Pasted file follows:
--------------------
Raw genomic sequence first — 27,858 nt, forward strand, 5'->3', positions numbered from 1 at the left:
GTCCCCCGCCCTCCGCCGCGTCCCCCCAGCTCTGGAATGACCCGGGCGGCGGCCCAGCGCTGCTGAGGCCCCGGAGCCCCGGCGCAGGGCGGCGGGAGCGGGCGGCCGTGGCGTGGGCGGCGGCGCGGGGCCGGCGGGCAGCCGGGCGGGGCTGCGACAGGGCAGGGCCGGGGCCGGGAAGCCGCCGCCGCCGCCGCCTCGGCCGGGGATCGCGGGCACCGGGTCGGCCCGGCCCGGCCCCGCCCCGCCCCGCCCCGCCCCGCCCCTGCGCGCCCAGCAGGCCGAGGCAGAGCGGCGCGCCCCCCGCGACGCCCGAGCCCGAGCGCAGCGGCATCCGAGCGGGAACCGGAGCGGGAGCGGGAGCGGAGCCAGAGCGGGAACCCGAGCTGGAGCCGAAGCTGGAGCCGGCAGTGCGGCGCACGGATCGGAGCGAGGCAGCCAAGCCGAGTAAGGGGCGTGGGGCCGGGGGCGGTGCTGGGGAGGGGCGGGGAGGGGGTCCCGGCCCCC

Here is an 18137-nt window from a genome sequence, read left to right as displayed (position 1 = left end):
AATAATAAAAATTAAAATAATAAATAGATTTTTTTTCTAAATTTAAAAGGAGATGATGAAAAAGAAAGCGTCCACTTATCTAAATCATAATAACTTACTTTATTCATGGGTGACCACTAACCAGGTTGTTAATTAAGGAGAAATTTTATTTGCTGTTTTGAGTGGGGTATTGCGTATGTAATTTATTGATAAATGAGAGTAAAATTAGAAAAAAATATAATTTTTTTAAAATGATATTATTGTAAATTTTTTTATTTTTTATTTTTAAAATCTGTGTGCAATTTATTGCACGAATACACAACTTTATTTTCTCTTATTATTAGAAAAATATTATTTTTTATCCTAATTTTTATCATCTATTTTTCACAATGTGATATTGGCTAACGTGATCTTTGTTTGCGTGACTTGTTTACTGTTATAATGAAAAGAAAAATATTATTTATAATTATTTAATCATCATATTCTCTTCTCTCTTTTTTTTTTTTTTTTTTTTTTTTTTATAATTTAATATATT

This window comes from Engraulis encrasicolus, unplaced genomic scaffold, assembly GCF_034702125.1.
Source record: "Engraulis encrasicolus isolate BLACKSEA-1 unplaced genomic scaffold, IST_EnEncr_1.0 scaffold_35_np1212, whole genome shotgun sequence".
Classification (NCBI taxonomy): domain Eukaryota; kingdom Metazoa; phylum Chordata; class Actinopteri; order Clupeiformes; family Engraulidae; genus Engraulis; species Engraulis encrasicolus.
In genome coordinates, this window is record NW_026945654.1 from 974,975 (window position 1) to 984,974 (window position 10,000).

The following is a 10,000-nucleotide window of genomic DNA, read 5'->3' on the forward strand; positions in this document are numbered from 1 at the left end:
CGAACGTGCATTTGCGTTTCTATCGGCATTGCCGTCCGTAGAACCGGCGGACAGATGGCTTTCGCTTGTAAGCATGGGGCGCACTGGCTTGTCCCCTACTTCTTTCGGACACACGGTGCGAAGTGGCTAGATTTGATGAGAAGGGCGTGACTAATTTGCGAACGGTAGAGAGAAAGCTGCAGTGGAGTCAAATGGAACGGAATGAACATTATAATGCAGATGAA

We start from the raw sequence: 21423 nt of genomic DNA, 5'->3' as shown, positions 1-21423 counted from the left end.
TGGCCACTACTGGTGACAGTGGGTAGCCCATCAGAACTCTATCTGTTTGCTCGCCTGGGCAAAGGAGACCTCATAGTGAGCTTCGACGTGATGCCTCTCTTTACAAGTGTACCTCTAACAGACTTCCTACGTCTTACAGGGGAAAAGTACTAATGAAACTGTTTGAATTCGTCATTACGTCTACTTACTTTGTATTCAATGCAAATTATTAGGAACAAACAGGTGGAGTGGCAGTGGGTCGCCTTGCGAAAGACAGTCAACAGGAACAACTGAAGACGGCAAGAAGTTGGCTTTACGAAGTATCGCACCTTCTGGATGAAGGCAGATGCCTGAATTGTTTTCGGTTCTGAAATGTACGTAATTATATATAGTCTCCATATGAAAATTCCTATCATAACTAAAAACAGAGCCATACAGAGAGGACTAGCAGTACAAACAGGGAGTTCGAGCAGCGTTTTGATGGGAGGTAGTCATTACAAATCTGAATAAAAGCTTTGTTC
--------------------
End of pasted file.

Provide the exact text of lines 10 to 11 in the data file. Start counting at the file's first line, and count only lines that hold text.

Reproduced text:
CGAACGTGCATTTGCGTTTCTATCGGCATTGCCGTCCGTAGAACCGGCGGACAGATGGCTTTCGCTTGTAAGCATGGGGCGCACTGGCTTGTCCCCTACTTCTTTCGGACACACGGTGCGAAGTGGCTAGATTTGATGAGAAGGGCGTGACTAATTTGCGAACGGTAGAGAGAAAGCTGCAGTGGAGTCAAATGGAACGGAATGAACATTATAATGCAGATGAA

We start from the raw sequence: 21423 nt of genomic DNA, 5'->3' as shown, positions 1-21423 counted from the left end.